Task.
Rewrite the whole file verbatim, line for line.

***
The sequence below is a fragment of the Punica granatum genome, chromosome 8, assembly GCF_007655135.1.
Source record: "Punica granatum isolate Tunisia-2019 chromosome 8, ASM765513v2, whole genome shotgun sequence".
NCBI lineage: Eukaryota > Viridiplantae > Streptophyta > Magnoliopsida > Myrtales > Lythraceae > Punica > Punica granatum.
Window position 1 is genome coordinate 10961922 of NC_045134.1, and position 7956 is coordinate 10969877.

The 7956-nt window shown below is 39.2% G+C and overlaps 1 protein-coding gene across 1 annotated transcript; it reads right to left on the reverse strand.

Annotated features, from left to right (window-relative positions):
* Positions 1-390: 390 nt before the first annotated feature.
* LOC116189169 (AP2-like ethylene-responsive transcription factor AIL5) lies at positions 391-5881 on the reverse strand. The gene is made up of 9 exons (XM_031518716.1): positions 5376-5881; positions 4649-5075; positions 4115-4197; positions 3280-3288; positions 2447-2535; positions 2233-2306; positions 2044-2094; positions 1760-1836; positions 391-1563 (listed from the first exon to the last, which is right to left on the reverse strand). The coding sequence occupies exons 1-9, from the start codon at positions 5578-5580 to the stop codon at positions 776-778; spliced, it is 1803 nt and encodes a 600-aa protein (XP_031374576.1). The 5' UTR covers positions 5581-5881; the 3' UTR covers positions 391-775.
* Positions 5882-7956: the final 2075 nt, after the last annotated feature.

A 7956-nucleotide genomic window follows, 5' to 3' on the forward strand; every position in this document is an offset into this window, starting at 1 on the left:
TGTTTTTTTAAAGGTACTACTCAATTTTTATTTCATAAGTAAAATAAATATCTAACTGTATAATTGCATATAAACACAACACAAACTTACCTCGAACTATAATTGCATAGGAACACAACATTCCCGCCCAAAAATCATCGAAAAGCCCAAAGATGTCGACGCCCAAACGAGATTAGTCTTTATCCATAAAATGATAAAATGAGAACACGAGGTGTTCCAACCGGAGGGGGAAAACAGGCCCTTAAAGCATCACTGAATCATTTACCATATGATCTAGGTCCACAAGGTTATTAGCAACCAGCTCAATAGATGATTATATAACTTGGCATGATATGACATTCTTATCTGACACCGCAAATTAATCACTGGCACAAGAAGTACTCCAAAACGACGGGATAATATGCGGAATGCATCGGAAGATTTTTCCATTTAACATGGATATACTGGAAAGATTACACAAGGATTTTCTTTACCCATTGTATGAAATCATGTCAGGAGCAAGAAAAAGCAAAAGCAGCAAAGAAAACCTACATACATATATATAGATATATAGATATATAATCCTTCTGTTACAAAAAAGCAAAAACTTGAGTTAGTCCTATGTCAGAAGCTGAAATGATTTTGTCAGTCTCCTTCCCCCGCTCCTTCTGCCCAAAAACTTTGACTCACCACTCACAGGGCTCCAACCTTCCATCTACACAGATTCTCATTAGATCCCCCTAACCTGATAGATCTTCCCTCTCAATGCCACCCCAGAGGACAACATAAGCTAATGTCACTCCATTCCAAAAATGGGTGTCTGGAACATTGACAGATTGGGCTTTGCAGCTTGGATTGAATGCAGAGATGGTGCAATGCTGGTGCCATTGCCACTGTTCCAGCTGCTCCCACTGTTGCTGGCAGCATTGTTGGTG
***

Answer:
The sequence below is a fragment of the Punica granatum genome, chromosome 8, assembly GCF_007655135.1.
Source record: "Punica granatum isolate Tunisia-2019 chromosome 8, ASM765513v2, whole genome shotgun sequence".
NCBI lineage: Eukaryota > Viridiplantae > Streptophyta > Magnoliopsida > Myrtales > Lythraceae > Punica > Punica granatum.
Window position 1 is genome coordinate 10961922 of NC_045134.1, and position 7956 is coordinate 10969877.

The 7956-nt window shown below is 39.2% G+C and overlaps 1 protein-coding gene across 1 annotated transcript; it reads right to left on the reverse strand.

Annotated features, from left to right (window-relative positions):
* Positions 1-390: 390 nt before the first annotated feature.
* LOC116189169 (AP2-like ethylene-responsive transcription factor AIL5) lies at positions 391-5881 on the reverse strand. The gene is made up of 9 exons (XM_031518716.1): positions 5376-5881; positions 4649-5075; positions 4115-4197; positions 3280-3288; positions 2447-2535; positions 2233-2306; positions 2044-2094; positions 1760-1836; positions 391-1563 (listed from the first exon to the last, which is right to left on the reverse strand). The coding sequence occupies exons 1-9, from the start codon at positions 5578-5580 to the stop codon at positions 776-778; spliced, it is 1803 nt and encodes a 600-aa protein (XP_031374576.1). The 5' UTR covers positions 5581-5881; the 3' UTR covers positions 391-775.
* Positions 5882-7956: the final 2075 nt, after the last annotated feature.

A 7956-nucleotide genomic window follows, 5' to 3' on the forward strand; every position in this document is an offset into this window, starting at 1 on the left:
TGTTTTTTTAAAGGTACTACTCAATTTTTATTTCATAAGTAAAATAAATATCTAACTGTATAATTGCATATAAACACAACACAAACTTACCTCGAACTATAATTGCATAGGAACACAACATTCCCGCCCAAAAATCATCGAAAAGCCCAAAGATGTCGACGCCCAAACGAGATTAGTCTTTATCCATAAAATGATAAAATGAGAACACGAGGTGTTCCAACCGGAGGGGGAAAACAGGCCCTTAAAGCATCACTGAATCATTTACCATATGATCTAGGTCCACAAGGTTATTAGCAACCAGCTCAATAGATGATTATATAACTTGGCATGATATGACATTCTTATCTGACACCGCAAATTAATCACTGGCACAAGAAGTACTCCAAAACGACGGGATAATATGCGGAATGCATCGGAAGATTTTTCCATTTAACATGGATATACTGGAAAGATTACACAAGGATTTTCTTTACCCATTGTATGAAATCATGTCAGGAGCAAGAAAAAGCAAAAGCAGCAAAGAAAACCTACATACATATATATAGATATATAGATATATAATCCTTCTGTTACAAAAAAGCAAAAACTTGAGTTAGTCCTATGTCAGAAGCTGAAATGATTTTGTCAGTCTCCTTCCCCCGCTCCTTCTGCCCAAAAACTTTGACTCACCACTCACAGGGCTCCAACCTTCCATCTACACAGATTCTCATTAGATCCCCCTAACCTGATAGATCTTCCCTCTCAATGCCACCCCAGAGGACAACATAAGCTAATGTCACTCCATTCCAAAAATGGGTGTCTGGAACATTGACAGATTGGGCTTTGCAGCTTGGATTGAATGCAGAGATGGTGCAATGCTGGTGCCATTGCCACTGTTCCAGCTGCTCCCACTGTTGCTGGCAGCATTGTTGGTG